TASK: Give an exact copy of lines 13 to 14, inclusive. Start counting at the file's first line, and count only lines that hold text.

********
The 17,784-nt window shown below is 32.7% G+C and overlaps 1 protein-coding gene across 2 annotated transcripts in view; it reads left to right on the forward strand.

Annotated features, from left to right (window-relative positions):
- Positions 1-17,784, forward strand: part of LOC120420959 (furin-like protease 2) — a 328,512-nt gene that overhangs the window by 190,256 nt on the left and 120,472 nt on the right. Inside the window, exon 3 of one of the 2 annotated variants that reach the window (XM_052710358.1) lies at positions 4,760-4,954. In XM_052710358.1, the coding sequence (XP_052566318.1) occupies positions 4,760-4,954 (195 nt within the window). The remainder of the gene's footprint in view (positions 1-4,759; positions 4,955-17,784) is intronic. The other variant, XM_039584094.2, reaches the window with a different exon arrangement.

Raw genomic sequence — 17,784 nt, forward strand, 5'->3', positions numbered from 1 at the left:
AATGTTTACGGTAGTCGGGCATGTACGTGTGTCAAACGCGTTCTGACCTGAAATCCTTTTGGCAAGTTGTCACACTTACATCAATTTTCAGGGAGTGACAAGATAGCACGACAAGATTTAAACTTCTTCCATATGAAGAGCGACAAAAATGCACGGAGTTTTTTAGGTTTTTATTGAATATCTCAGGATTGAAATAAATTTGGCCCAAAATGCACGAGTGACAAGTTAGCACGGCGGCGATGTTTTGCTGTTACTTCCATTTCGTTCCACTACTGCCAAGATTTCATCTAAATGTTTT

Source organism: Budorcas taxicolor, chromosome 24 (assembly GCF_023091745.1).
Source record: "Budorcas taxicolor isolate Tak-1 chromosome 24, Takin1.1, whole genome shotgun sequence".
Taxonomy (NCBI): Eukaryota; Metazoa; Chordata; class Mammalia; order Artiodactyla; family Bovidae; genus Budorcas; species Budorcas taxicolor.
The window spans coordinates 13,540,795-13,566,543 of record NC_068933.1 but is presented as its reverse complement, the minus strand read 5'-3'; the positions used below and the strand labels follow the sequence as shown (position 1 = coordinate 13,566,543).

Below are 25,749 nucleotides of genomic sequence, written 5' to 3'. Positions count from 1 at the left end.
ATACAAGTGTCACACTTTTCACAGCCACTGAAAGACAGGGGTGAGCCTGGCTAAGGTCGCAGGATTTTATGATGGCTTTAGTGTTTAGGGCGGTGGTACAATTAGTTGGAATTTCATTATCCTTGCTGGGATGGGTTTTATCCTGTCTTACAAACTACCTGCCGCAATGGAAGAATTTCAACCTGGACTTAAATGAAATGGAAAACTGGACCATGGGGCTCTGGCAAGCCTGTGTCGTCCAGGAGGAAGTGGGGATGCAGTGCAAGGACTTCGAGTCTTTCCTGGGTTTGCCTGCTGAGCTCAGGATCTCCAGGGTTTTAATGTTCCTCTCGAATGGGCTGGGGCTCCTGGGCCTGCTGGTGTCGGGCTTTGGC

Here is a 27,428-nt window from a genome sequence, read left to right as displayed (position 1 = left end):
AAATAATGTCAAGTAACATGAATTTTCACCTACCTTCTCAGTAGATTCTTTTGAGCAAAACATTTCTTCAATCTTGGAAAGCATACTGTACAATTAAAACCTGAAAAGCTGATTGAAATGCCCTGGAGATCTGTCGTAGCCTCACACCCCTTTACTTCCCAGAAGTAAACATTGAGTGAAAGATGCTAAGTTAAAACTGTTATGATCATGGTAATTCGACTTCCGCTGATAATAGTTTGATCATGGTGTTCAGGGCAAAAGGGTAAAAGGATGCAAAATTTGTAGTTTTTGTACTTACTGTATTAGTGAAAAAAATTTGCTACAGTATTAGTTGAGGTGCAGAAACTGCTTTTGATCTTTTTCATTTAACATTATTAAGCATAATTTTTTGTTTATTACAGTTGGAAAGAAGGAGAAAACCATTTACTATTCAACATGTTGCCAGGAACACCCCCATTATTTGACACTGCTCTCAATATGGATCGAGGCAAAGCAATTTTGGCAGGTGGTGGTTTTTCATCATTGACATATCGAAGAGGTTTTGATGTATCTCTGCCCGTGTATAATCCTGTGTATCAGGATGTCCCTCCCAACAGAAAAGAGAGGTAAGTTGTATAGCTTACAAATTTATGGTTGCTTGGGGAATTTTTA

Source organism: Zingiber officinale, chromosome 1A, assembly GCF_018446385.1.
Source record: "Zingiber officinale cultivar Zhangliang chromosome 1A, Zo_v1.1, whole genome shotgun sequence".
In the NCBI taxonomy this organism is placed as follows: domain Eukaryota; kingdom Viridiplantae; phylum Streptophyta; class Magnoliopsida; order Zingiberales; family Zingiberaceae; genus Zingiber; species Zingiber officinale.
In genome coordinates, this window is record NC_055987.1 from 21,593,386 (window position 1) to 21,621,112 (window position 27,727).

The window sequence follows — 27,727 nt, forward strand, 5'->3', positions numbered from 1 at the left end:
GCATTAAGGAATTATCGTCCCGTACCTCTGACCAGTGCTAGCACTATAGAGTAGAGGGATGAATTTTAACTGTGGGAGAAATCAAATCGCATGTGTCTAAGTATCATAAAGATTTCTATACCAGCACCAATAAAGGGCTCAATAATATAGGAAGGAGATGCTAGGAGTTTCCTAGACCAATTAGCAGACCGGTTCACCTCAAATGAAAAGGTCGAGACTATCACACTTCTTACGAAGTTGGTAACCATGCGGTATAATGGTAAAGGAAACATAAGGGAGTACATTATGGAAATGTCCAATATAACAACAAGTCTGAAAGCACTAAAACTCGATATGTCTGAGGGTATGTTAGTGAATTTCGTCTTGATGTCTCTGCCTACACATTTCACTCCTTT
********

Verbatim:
AAATAATGTCAAGTAACATGAATTTTCACCTACCTTCTCAGTAGATTCTTTTGAGCAAAACATTTCTTCAATCTTGGAAAGCATACTGTACAATTAAAACCTGAAAAGCTGATTGAAATGCCCTGGAGATCTGTCGTAGCCTCACACCCCTTTACTTCCCAGAAGTAAACATTGAGTGAAAGATGCTAAGTTAAAACTGTTATGATCATGGTAATTCGACTTCCGCTGATAATAGTTTGATCATGGTGTTCAGGGCAAAAGGGTAAAAGGATGCAAAATTTGTAGTTTTTGTACTTACTGTATTAGTGAAAAAAATTTGCTACAGTATTAGTTGAGGTGCAGAAACTGCTTTTGATCTTTTTCATTTAACATTATTAAGCATAATTTTTTGTTTATTACAGTTGGAAAGAAGGAGAAAACCATTTACTATTCAACATGTTGCCAGGAACACCCCCATTATTTGACACTGCTCTCAATATGGATCGAGGCAAAGCAATTTTGGCAGGTGGTGGTTTTTCATCATTGACATATCGAAGAGGTTTTGATGTATCTCTGCCCGTGTATAATCCTGTGTATCAGGATGTCCCTCCCAACAGAAAAGAGAGGTAAGTTGTATAGCTTACAAATTTATGGTTGCTTGGGGAATTTTTA

Source organism: Zingiber officinale, chromosome 1A, assembly GCF_018446385.1.